After all the money AIG’s (AIG) had shoveled at it, why does it need another $10 billion? Because, as The Journal reports, the money its gotten from the government are supposed to pay off its bad CDS bets — essentially, the money went to retiring the underlying CDO — but it’s also stuck $10 billion on what were just bad bets, not necessarily designed to help clients manage risk.
The $10 billion in other IOUs stems from market wagers that weren’t contracts to protect securities held by banks or other investors against default. Rather, they are from AIG’s exposures to speculative investments, which were essentially bets on the performance of bundles of derivatives linked to subprime mortgages, commercial real-estate bonds and corporate bonds.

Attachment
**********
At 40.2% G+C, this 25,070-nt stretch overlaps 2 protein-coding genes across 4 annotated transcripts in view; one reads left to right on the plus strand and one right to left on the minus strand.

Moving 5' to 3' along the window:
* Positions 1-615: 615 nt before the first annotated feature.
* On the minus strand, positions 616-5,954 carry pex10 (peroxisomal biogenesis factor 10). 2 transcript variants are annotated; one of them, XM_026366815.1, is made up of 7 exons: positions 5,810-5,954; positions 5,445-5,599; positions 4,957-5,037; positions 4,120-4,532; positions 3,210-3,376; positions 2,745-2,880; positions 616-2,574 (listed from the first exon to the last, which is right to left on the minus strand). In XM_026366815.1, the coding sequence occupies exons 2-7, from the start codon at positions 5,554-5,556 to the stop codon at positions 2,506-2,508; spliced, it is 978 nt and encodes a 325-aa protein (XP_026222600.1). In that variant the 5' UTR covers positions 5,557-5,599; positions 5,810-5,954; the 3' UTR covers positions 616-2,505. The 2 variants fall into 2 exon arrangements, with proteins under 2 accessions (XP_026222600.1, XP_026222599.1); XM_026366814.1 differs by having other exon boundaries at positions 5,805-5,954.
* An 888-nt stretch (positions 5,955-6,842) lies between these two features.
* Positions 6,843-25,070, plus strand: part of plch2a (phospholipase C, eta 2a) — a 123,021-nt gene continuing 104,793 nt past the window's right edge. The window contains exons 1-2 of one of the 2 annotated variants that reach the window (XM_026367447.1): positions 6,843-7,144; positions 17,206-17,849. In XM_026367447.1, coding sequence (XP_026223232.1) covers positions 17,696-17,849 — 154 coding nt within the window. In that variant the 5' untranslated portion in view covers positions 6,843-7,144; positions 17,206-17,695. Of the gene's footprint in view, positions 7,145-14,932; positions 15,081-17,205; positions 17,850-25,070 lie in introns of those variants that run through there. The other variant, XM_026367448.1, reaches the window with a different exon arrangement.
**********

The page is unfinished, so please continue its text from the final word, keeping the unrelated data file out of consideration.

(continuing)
These bets aren’t covered by the pool to buy troubled securities, and many of these bets have lost value during the past few weeks, triggering more collateral calls from its counterparties. Some of AIG’s speculative bets were tied to a group of collateralized debt obligations named “Abacus,” created by Goldman Sachs.
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